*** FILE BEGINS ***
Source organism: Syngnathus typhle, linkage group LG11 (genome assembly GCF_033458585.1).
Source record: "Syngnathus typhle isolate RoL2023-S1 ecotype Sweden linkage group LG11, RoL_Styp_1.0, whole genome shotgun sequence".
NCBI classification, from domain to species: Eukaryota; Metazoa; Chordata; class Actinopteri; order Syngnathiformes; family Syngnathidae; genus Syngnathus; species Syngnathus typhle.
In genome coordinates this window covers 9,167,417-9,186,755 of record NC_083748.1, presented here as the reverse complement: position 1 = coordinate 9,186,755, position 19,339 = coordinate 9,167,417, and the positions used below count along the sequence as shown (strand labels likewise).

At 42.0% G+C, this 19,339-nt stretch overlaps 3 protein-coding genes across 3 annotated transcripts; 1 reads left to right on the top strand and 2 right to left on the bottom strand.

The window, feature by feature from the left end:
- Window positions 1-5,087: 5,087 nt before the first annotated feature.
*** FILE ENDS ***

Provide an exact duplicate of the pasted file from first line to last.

Source organism: Syngnathus typhle, linkage group LG11 (genome assembly GCF_033458585.1).
Source record: "Syngnathus typhle isolate RoL2023-S1 ecotype Sweden linkage group LG11, RoL_Styp_1.0, whole genome shotgun sequence".
NCBI classification, from domain to species: Eukaryota; Metazoa; Chordata; class Actinopteri; order Syngnathiformes; family Syngnathidae; genus Syngnathus; species Syngnathus typhle.
In genome coordinates this window covers 9,167,417-9,186,755 of record NC_083748.1, presented here as the reverse complement: position 1 = coordinate 9,186,755, position 19,339 = coordinate 9,167,417, and the positions used below count along the sequence as shown (strand labels likewise).

At 42.0% G+C, this 19,339-nt stretch overlaps 3 protein-coding genes across 3 annotated transcripts; 1 reads left to right on the top strand and 2 right to left on the bottom strand.

The window, feature by feature from the left end:
- Window positions 1-5,087: 5,087 nt before the first annotated feature.